Quintessential Christie whodunit and thoroughly entertaining
Sick of poor portrayals of Hercule Poirot, her super-sleuth, Agatha Christie wrote Black Coffee, her first stage play, so that she could ensure he was as he should be. In doing so, she set in place the basis for all subsequent Christie murders and created the blueprint for our best loved Belgian.
Set in a country house in 1929, the story is atypical of Christie's murder plays; the first third sets up the characters while preparing for the actual murder, the second third shows them all unsettled by the appearance of Hercule and his side kick Hastings, and the third is the great reveal. The claustrophobia of being set in just one room adds to the intensity of the scenes so that by the end of the show the audience is left breathing a sigh of relief that they were not accused by association.
The plot centres on the Amory family; Sir Claud, a prominent inventor bordering on megalomaniac, his sister Caroline, Richard his son and Barbara his niece. They are obviously well to do, with the usual smattering of servants associated with 1920's aristocracy lead by Tredwell the butler and Edward Raynor, Sir Claud's personal secretary. Completing the houseguests are Lucia Amory, Richards wife of Italian descent and an acquaintance of hers, Dr Carelli. Sir Claud has recently designed a formula for the creation of a super explosive and it is this formula that leads to his untimely death, a death which appears to come from drinking the Black Coffee. Of course, I'm not going to tell who did it, save to say that there are enough potential culprits to keep you guessing right to the end.
Jason Durr, of Heartbeat fame, takes the lead and plays the eponymous detective with a delectable degree of aloofness borne only from having total confidence in his ability. He has all the quirks and skittish mannerisms, broken by occasional knowing looks to the audience, that we have come to love from the character so famously 'owned' by David Suchet. He is both unimposing yet commanding, peripheral yet central. I am sure that there will be many linguists challenged to locate exactly where in Belgium Jason's accent hails from, but that all adds to the entertainment of the show.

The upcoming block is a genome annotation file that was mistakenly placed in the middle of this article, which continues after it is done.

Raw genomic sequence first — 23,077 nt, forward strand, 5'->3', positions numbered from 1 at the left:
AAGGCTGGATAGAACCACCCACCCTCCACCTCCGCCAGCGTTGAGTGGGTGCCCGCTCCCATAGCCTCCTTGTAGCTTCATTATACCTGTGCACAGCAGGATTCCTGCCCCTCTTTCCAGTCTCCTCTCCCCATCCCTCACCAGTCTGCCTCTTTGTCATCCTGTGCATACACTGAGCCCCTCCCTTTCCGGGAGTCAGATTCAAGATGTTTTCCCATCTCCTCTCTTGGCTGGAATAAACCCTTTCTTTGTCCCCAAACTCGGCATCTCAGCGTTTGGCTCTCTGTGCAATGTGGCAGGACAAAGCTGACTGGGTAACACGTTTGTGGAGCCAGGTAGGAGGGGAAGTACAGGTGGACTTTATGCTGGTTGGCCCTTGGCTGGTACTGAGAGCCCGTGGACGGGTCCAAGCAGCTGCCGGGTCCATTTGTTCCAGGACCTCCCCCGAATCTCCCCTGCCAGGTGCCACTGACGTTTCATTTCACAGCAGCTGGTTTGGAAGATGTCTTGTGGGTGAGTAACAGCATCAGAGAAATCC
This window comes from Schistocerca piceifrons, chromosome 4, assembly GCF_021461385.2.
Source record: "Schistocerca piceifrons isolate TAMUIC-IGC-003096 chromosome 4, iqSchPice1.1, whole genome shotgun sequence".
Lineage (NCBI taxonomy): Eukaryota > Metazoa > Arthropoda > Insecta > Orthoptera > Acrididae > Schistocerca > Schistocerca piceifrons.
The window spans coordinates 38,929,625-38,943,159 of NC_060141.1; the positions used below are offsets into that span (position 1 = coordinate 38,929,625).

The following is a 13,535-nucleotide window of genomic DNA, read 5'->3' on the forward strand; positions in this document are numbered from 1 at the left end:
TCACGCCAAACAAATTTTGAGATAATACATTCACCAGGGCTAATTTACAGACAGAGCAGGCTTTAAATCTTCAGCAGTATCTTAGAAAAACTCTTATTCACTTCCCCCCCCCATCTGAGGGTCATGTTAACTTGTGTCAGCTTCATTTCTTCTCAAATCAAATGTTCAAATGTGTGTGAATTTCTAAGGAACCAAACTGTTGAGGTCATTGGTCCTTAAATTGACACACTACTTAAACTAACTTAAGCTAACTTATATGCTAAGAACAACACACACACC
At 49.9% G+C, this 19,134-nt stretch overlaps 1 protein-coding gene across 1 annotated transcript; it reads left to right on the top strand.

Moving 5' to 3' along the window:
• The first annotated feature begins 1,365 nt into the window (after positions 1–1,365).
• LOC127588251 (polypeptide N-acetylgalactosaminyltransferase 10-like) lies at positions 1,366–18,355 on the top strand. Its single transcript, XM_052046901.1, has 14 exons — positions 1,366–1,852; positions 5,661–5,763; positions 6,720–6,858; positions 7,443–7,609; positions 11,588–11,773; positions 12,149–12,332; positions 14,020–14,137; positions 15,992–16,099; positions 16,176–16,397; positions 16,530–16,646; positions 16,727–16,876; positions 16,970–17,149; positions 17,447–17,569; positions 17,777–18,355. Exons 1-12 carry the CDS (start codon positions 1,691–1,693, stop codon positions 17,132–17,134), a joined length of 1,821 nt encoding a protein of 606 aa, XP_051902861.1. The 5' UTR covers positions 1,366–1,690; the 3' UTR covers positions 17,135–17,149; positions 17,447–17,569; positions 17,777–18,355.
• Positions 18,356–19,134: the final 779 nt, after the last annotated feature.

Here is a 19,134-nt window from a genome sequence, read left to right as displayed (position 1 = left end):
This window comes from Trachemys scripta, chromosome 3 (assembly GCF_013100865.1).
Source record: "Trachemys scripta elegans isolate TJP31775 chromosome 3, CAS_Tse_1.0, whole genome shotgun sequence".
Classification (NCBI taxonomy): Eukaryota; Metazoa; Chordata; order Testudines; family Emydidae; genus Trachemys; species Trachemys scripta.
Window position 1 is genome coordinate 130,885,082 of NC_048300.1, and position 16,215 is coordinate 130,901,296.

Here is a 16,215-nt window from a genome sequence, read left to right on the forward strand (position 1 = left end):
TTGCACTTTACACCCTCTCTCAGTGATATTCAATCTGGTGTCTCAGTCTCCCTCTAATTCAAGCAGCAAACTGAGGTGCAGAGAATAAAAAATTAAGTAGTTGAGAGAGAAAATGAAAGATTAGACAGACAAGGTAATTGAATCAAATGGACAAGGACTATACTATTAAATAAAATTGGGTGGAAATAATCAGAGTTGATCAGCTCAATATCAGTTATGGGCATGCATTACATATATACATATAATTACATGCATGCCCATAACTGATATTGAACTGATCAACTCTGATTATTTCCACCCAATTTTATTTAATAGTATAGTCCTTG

Whilst Gary Mavers as Dr Carelli continues the theme of un-placeable accents (sorry Gary but Joe Dolce sprang to mind on occasion) it was Felicity Houlbrooke, playing the delightful flapper Barbara who brought a real sense of period with her perfect take on 20's high society - not only did she have the timing and pitch to a tee, but her girly charms coupled with the use of jazz-age slang was reminiscent of Thoroughly Modern Millie. The way she playfully goaded Robin McCallum's Hastings could have made for an entire act on its own.
Special mention must go to the scenery & set design - an art décor paradise which was stunningly lit and perfect in every detail - one of the best stages I've seen at Darlington for many years.
The Agatha Christie Theatre Company can always be relied upon to produce a totally engrossing play, remaining true to her initial writings and yet somehow making it feel very modern - this stands toe to toe with any current murder mystery and head and shoulders above pretty much anything served up on TV - well worth a trip to the Civic, just avoid having coffee in the interval.